February is American Heart Month. Heart disease is the number one killer of both men and women in the United States. Over 600,000 people die of heart disease in the United States every year – that’s 1 in every 4 deaths. “Heart disease” refers to several different types of heart conditions. The most common type of heart disease in the U.S., coronary artery disease (CAD), kills over 370,000 people annually. CAD is caused by plaque buildup in the walls of the arteries, affecting the supply of blood to the heart. Over time, CAD can weaken the heart muscle and lead to heart failure.
Some health conditions, lifestyle choices, age and family history can increase your risk for heart disease. About half of all Americans have at least one of the three key risk factors for heart disease, including high blood pressure, high cholesterol, and smoking.
While you can’t control some risk factors, such as age and family history, there are steps you can take to lower your risk of heart disease.
Conditions that increase risk for heart disease:
- High Blood Pressure: High blood pressure (hypertension) is a major risk factor for heart disease. High blood pressure is often called a “silent killer” because many people don’t have symptoms.
- High Cholesterol: Cholesterol is a waxy, fat-like substance made by the liver or found in certain foods. Some cholesterol is “good” and some is “bad”. High cholesterol is the term used for high levels of low-density lipoprotein (or LDL) which are considered bad because they can lead to heart disease. A higher level of high-density lipoprotein cholesterol (or HDL) is considered good because it provides some protection against heart disease. A blood test can detect the amount of cholesterol and triglycerides (a related kind of fat) in your blood.
- Diabetes: Diabetes also increases the risk for heart disease. Diabetes causes sugars to build up in the blood. The risk of death from heart disease for adults with diabetes is two to four times higher than adults who do not have the disease.
Behaviors that increase risk for heart disease:
- Unhealthy diet and salt intake: Diets high in saturated fats, trans fat, and cholesterol have been linked to heart disease. Also, too much salt (sodium) can raise blood pressure levels.
- Physical inactivity: Not getting enough physical activity can lead to heart disease and increase chances of of other medical conditions that are risk factors, such as obesity, high blood pressure, high cholesterol, and diabetes.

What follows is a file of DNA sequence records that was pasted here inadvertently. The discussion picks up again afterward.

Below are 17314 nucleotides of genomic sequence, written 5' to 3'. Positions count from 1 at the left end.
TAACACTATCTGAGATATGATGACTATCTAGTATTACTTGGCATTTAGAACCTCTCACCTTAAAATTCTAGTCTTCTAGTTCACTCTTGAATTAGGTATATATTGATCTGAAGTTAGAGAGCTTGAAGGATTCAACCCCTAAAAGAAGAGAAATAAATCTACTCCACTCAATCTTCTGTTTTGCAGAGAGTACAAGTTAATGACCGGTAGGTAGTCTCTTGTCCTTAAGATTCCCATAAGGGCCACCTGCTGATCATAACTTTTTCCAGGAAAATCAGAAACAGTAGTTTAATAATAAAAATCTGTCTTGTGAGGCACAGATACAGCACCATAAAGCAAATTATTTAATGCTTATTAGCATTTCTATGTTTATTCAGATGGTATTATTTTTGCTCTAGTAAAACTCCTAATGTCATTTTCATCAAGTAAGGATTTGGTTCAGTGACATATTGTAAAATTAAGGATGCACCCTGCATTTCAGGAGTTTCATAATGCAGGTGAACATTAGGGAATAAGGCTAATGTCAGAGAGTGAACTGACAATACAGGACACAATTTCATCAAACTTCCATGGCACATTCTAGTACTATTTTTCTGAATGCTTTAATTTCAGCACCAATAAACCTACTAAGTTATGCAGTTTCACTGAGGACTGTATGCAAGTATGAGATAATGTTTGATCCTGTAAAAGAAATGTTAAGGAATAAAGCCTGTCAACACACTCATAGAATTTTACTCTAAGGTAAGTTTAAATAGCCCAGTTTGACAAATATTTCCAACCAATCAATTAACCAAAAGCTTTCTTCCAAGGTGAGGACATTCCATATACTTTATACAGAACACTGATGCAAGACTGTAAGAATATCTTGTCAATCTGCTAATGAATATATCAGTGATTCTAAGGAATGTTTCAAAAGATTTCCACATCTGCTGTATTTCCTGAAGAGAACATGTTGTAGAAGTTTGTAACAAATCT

- Obesity: Obesity is linked to higher “bad” cholesterol and triglyceride levels and to lower “good” cholesterol levels. Obesity can also lead to high blood pressure and diabetes.
- Alcohol consumption: Drinking too much alcohol can raise blood pressure levels and the risk for heart disease.
- Tobacco use: Cigarette smoking can damage the heart and blood vessels, which increases your risk for some heart conditions and heart attack. Also, nicotine raises blood pressure, and carbon monoxide reduces the amount of oxygen that your blood can carry. Exposure to second-hand smoke can increase the risk for heart disease even for non-smokers.
Preventing Heart Disease:
- Have your cholesterol and blood pressure checked regularly. Your health care provider can determine how often you should be checked based on your risk factors. If you have high cholesterol, medications and lifestyle changes can help reduce your risk for heart disease. If you have been diagnosed with high blood pressure, your health care team may recommend strategies to help monitor and improve your blood pressure control. If they prescribe medications, make sure to follow their instructions carefully.
- Manage diabetes. If your health care provider thinks you have symptoms of diabetes, they may recommend you get tested for it. If you have diabetes, talk with your health care team about treatment options. They may recommend certain lifestyle changes to help keep your blood sugar under control and reduce your chances for heart disease.
- Eat a healthy diet. Choose healthful food options that can help you avoid heart disease. Eat plenty of fresh fruits and vegetables and fewer processed foods, and watch how much salt you consume.
- Maintain a healthy weight. Being overweight or obese increases your chances for heart disease.
- Be physically active. Physical activity can help you maintain a healthy weight and lower your blood pressure, cholesterol, and sugar levels. The Surgeon General recommends at least two-and-a-half hours of moderate-intensity exercise, such as brisk walking or bicycling, every week for adults. Children and adolescents should get at least one-hour of physical activity every day.
- Don’t smoke. Cigarette smoking greatly increases your risk for heart disease. If you don’t smoke, don’t start. If you do smoke, you can get help to quit here.
- Limit alcohol. Avoid drinking too much alcohol. Men should have no more than two drinks per day and women only one.
For more information about heart health and what you can do to reduce your risk of heart disease, visit the Centers for Disease Control and Prevention website.